Issue: Jun 2016


Focus on V2V communication systems



by John Larkin

A new network of organisations is needed to support the rollout of the connected car. In parallel to solving the technical challenges of connecting vehicles the industry and authorities have to create a supporting physical and legal infrastructure.

In the United States one of the entities involved in this effort is the non-profit Connected Vehicle Trade Association (CVTA). Members include corporations, public entities, standards and specification organizations and educational institutions. The organization nurtures consensus among those who build, validate and operate the systems and infrastructure.

CVTA’s newly-elected Chairman is Paul M. Laurenza, Office Managing Member of law firm Dykema’s Washington, D.C. office and a member of the firm’s Automotive Industry Group. Laurenza heads Dykema’s motor vehicle and consumer product safety federal regulatory practices, and previously held the position of Vice Chair for the CVTA. He has served on its board of directors since 2007.

Dykema says it is considered a “go-to” firm to protect intellectual property. “Dykema IP attorneys deliver solutions that safeguard or enforce the intellectual property rights of our automotive industry clients, as well as assisting them in unearthing value in their patent portfolios through valuations and other strategies,” says the firm.

Automotive Industries (AI) asked Laurenza to explain the distinction between the connected vehicle and the automated vehicle.

Laurenza: The connected vehicle and automated vehicle are separate and distinct concepts. The automated vehicle (including the self-driving vehicle) uses in-vehicle systems to assist in collision avoidance. The connected vehicle uses real-time wireless communications across a secure network to communicate safety and other information between or among vehicles (V2V), between vehicles and infrastructure (V2I), or between vehicles and mobile devices. Therefore, the connected vehicle operates in a cooperative communications environment and, ideally, would substantially expand the physical safety “envelope” beyond the capabilities of single in-vehicle automated systems. Thus viewed, the connected and automated vehicles are complementary – but distinct - safety concepts.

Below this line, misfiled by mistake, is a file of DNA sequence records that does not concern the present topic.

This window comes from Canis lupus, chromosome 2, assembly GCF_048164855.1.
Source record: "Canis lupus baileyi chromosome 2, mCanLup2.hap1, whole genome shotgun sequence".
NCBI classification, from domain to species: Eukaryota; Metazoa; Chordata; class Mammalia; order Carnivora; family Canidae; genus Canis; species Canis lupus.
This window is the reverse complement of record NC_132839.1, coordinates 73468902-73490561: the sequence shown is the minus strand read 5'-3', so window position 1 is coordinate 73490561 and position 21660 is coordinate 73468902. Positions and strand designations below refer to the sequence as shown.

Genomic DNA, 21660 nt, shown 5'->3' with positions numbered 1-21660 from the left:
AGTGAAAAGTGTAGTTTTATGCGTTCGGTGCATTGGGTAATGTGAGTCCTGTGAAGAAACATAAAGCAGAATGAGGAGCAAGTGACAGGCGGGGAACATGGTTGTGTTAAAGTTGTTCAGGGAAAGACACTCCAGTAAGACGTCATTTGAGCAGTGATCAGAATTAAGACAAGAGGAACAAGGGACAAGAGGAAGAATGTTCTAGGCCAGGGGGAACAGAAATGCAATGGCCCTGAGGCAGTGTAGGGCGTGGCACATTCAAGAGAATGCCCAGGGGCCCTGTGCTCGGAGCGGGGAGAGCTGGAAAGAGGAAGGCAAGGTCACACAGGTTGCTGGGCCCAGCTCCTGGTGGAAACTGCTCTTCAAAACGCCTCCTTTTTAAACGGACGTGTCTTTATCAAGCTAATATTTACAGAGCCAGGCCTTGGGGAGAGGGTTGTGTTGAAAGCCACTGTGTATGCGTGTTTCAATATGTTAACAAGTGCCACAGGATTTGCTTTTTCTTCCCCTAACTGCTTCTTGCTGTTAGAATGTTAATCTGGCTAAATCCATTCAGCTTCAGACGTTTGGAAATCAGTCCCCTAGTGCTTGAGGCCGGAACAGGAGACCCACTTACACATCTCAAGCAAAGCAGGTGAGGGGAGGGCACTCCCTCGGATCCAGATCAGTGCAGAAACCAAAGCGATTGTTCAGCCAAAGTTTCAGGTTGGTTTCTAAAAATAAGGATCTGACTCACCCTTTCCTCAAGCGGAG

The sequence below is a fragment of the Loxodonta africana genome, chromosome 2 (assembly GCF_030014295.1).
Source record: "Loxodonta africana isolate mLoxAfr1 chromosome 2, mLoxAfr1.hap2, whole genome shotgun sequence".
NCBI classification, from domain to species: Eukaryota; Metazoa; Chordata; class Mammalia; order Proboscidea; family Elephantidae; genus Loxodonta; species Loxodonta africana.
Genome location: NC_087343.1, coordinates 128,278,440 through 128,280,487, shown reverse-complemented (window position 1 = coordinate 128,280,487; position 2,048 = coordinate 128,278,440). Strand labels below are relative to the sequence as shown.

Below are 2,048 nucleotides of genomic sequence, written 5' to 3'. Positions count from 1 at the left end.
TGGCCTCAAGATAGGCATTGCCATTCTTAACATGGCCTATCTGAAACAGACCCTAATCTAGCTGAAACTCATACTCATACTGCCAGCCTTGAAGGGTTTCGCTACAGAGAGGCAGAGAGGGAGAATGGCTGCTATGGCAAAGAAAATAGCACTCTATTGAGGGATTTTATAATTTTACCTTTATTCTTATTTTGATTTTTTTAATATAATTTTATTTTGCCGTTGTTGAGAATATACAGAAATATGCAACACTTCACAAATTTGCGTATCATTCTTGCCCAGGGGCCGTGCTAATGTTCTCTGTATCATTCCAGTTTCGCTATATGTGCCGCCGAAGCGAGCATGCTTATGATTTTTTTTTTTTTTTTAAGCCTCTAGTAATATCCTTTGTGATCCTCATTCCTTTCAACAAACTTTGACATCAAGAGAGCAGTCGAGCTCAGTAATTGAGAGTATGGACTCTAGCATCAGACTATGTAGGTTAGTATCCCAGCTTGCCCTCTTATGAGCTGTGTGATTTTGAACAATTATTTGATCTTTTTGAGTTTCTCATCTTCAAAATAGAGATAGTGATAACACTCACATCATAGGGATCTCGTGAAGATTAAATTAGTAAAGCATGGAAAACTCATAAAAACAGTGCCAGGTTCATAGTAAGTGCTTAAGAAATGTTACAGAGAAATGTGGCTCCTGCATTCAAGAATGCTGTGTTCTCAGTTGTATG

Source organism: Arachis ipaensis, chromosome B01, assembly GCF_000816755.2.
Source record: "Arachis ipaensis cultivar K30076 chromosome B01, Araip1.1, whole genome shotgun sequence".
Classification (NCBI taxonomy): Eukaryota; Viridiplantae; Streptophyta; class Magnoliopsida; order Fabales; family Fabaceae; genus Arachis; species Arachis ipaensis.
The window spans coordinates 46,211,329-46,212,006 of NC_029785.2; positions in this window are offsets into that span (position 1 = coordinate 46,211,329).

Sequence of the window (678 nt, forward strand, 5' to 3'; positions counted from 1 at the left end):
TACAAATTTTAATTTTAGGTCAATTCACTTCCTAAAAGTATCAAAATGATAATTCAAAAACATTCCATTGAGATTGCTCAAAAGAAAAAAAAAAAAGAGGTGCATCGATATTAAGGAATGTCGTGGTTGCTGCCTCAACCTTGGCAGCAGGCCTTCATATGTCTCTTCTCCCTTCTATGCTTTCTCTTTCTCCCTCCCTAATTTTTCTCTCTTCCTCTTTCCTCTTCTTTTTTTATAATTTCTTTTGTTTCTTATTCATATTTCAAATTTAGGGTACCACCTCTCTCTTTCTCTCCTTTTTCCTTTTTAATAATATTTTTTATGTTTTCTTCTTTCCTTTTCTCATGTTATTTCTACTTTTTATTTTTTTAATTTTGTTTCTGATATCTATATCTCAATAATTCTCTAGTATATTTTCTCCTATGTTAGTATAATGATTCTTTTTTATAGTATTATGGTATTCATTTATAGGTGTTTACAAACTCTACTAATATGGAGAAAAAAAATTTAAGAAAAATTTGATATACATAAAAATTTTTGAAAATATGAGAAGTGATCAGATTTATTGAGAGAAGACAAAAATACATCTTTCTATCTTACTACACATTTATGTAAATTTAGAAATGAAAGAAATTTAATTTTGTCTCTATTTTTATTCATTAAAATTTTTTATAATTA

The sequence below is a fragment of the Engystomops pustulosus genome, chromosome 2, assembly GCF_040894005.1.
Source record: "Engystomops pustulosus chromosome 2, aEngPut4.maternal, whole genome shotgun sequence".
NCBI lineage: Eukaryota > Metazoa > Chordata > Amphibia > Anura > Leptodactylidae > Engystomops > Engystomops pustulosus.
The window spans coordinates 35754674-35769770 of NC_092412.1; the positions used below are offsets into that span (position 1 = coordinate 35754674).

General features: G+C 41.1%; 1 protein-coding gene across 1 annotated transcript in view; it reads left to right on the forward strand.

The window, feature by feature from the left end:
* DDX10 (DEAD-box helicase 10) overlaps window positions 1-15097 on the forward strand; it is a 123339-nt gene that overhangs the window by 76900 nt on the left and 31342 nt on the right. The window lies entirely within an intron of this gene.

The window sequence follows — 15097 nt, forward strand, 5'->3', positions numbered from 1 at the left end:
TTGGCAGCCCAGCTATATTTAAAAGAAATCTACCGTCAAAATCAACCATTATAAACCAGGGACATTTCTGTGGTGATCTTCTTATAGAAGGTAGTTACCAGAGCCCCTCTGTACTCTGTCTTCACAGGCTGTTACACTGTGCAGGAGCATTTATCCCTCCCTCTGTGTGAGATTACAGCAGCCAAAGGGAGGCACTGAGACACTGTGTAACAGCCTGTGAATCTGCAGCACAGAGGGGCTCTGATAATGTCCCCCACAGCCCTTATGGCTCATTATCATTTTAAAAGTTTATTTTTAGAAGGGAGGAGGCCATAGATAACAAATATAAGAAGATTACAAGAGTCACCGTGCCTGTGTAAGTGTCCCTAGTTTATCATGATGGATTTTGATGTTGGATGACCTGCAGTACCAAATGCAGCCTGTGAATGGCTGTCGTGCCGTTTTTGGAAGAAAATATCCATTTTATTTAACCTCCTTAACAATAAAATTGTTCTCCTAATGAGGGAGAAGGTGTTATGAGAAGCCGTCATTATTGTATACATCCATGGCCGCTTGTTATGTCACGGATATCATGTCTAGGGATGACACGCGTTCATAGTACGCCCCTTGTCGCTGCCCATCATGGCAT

AI: What are some of the recent major policy and legal changes that have been made that impact the connected car?

Laurenza: In August 2014, the National Highway Traffic Safety Administration (NHTSA) issued an Advance Notice of Proposed Rulemaking (ANPRM), the first step in the administrative rulemaking process. As the next step NHTSA was expected to issue a Notice of Proposed Rulemaking (NPRM) last fall, but issuance is now expected sometime this spring or summer. When that occurs, NHTSA will review all comments – which will be substantial – and subsequently issue a final rule, which can be subject to reconsideration. Presumably, manufacturers will have a lead time to meet the requirements of any final rule. Actual implementation of the final rule may not occur until late in this decade, despite NHTSA’s efforts to move this rulemaking forward at an accelerated pace.

AI: How do companies who are building connected cars or providing systems for them, factor in issues like privacy?

Laurenza: Although security and privacy are interrelated, it’s important to distinguish the two. Issues of privacy and data ownership exist with any data collection system, including with devices such as Event Data Recorders in current vehicles. For the most part, these issues in the U.S. are addressed by state laws. Security raises broader issues because of the need to protect the system from external unwanted access – “hacking” being one noteworthy example. Security is particularly important with connected vehicles because they are part of a networked system, so security of the network (e.g., who has access and under what conditions) will have to be addressed through regulation or otherwise for the system to be secure and reliable.

AI: What are some of the major implications of connected cars on infrastructure, and how does the latter need to be revamped to take into account new technologies?